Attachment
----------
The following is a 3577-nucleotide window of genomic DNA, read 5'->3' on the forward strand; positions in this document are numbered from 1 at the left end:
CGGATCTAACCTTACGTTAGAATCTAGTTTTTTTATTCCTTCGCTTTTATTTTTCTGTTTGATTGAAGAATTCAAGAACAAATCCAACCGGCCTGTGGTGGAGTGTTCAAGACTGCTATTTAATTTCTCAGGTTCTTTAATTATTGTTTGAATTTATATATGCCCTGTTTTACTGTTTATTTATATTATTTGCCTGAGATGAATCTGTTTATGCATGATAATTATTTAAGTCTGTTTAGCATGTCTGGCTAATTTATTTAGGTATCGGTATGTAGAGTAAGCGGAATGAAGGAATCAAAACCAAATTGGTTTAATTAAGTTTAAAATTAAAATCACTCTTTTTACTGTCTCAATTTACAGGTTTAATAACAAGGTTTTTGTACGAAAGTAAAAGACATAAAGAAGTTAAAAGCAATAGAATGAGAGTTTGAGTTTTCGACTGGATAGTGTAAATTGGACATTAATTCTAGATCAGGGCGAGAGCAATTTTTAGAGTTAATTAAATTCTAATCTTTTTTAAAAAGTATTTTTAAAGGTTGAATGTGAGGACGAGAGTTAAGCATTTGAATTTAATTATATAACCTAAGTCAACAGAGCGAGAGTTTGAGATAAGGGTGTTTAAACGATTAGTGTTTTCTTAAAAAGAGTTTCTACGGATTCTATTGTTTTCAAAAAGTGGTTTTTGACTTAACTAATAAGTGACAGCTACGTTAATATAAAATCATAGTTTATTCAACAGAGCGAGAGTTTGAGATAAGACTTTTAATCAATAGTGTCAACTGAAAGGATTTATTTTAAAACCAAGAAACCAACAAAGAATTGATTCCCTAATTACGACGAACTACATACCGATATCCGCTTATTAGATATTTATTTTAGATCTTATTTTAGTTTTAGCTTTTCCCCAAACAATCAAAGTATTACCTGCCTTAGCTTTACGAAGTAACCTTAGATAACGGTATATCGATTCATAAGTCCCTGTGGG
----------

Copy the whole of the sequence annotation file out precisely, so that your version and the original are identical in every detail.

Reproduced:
The following is a 3577-nucleotide window of genomic DNA, read 5'->3' on the forward strand; positions in this document are numbered from 1 at the left end:
CGGATCTAACCTTACGTTAGAATCTAGTTTTTTTATTCCTTCGCTTTTATTTTTCTGTTTGATTGAAGAATTCAAGAACAAATCCAACCGGCCTGTGGTGGAGTGTTCAAGACTGCTATTTAATTTCTCAGGTTCTTTAATTATTGTTTGAATTTATATATGCCCTGTTTTACTGTTTATTTATATTATTTGCCTGAGATGAATCTGTTTATGCATGATAATTATTTAAGTCTGTTTAGCATGTCTGGCTAATTTATTTAGGTATCGGTATGTAGAGTAAGCGGAATGAAGGAATCAAAACCAAATTGGTTTAATTAAGTTTAAAATTAAAATCACTCTTTTTACTGTCTCAATTTACAGGTTTAATAACAAGGTTTTTGTACGAAAGTAAAAGACATAAAGAAGTTAAAAGCAATAGAATGAGAGTTTGAGTTTTCGACTGGATAGTGTAAATTGGACATTAATTCTAGATCAGGGCGAGAGCAATTTTTAGAGTTAATTAAATTCTAATCTTTTTTAAAAAGTATTTTTAAAGGTTGAATGTGAGGACGAGAGTTAAGCATTTGAATTTAATTATATAACCTAAGTCAACAGAGCGAGAGTTTGAGATAAGGGTGTTTAAACGATTAGTGTTTTCTTAAAAAGAGTTTCTACGGATTCTATTGTTTTCAAAAAGTGGTTTTTGACTTAACTAATAAGTGACAGCTACGTTAATATAAAATCATAGTTTATTCAACAGAGCGAGAGTTTGAGATAAGACTTTTAATCAATAGTGTCAACTGAAAGGATTTATTTTAAAACCAAGAAACCAACAAAGAATTGATTCCCTAATTACGACGAACTACATACCGATATCCGCTTATTAGATATTTATTTTAGATCTTATTTTAGTTTTAGCTTTTCCCCAAACAATCAAAGTATTACCTGCCTTAGCTTTACGAAGTAACCTTAGATAACGGTATATCGATTCATAAGTCCCTGTGGG